Matthew Johnstone asks this in his calming book “Capturing Mindfulness – a guide to becoming present through photography.”
“What grabs you visually that you can’t fully explain?”
This photo that I took on Saturday, from a high vantage point above the Pauatahanui Inlet has the potential I discovered for some observers to wonder aloud about what they are seeing in the image.
When I was allowing my eyes to wander on Saturday there was something about the kowhai tree that grabbed me. When I loaded the photo up on to the computer I thought I could easily explain what I had seen with my eyes and what the camera had recorded.
But another person offered a different explanation of the image and suddenly I saw a whole new utterly intriguing and evocative possibility.
Matthew Johnstone speaks of being “photopresent” and in the main, this is exactly how I approach going about with my camera. I allow my eye and sometimes my heart to notice and for the action of clicking the shutter to flow from that space. It is a restful, easy space that has that soothing quality of flow most of the time.
The end result is an image which can occasionally have an inexplicable quality to it offering further contemplation and I really like that.
As a postscript: Matthew Johnstone has written the “Black Dog” series and “Quiet the Mind, Capturing Mindfulness”. He has a website here:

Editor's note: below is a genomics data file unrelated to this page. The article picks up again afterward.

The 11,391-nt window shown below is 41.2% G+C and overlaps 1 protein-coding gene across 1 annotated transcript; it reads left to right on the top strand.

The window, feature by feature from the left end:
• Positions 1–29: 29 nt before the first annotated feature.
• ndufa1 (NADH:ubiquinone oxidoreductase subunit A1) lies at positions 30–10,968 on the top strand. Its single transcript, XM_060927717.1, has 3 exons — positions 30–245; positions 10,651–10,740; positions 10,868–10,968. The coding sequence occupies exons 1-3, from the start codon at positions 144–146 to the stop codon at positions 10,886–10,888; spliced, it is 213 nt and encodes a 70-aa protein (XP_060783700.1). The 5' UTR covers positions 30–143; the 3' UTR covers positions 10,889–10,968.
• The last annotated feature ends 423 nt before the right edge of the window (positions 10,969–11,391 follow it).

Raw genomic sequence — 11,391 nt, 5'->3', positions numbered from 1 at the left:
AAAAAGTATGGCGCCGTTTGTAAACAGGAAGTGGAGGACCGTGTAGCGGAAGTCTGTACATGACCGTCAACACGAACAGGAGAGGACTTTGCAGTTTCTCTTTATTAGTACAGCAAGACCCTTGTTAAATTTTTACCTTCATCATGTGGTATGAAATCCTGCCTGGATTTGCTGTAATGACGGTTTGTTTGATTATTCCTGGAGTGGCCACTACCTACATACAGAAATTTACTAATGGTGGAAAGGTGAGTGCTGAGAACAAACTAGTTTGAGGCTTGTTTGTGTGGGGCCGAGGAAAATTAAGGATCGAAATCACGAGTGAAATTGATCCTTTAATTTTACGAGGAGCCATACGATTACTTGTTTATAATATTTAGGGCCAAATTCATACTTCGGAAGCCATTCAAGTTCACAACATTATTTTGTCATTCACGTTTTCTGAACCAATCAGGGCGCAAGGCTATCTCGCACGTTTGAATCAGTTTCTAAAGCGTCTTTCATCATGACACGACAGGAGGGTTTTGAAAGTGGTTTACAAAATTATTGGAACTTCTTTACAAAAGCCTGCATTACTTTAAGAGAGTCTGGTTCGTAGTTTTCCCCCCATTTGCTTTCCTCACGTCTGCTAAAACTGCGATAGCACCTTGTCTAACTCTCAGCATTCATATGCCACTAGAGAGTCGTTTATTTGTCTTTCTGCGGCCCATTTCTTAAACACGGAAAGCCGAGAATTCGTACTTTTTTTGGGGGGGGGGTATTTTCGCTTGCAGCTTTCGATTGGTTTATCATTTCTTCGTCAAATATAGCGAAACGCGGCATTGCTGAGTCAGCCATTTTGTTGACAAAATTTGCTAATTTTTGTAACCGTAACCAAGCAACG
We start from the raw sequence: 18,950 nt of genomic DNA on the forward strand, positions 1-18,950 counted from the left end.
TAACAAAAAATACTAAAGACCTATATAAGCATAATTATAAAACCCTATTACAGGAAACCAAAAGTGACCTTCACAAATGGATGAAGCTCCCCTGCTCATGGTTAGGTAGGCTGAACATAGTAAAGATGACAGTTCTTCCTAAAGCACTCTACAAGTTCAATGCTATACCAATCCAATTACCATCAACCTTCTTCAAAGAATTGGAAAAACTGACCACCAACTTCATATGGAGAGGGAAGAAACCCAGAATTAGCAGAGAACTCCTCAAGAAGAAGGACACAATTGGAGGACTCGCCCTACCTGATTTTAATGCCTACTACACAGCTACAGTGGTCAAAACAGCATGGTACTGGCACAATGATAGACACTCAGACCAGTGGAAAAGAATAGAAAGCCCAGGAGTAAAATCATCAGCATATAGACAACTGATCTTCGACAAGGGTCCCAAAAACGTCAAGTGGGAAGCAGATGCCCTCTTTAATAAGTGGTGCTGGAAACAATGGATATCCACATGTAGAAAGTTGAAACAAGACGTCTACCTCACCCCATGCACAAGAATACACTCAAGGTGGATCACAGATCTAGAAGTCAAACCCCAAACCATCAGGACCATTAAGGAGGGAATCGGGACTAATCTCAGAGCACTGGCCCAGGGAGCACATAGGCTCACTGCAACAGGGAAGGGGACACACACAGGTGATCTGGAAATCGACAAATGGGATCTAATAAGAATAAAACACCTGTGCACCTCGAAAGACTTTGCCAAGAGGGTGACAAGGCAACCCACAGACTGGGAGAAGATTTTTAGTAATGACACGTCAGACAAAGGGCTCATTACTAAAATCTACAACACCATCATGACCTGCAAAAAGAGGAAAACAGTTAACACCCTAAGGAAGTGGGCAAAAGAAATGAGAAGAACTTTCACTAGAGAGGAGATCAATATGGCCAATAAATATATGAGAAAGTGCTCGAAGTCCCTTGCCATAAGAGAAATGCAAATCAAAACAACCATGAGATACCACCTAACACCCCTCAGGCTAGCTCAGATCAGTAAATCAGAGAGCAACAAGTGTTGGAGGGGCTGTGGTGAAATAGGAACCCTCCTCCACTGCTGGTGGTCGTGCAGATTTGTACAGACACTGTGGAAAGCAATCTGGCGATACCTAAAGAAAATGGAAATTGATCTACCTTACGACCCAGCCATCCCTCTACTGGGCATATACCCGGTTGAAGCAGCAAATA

Lovely to see how you are developing mindfulness via photography. I did a double take with this photo. At first I thought, “Wow, what a stormy sky,” and then I thought, “Is that the sky?” I guess the answer to that is that it is and it isn’t. 🙂
we Kiwis stick together… 🙂
I was standing on the edge of a steep bank looking down through the kowhai bush and into the water of the Inlet. I was attracted by the ripples left by a diving gannet as it fished for lunch.
It was a family member who looked at the photo and said “oh that is the sky, oh no it isn’t or is it?” I had missed the sky/clouds possibility but it is very clear now……inexplicable:-)
I would not have guessed that a gannet was rippling the water!
Well a gannet had dived and caused the water to ripple a good few minutes before I took the photo. A gannet fishing in the Inlet is not common within my experience but maybe I have not been noticing! 😉
I am sure you have been noticing! Your observation of bird life is excellent.
wonderful reflections – a picture you fall into… That book sounds interesting.
Thank you. It is a slim volume but I really enjoy reading it and soaking up his photographs.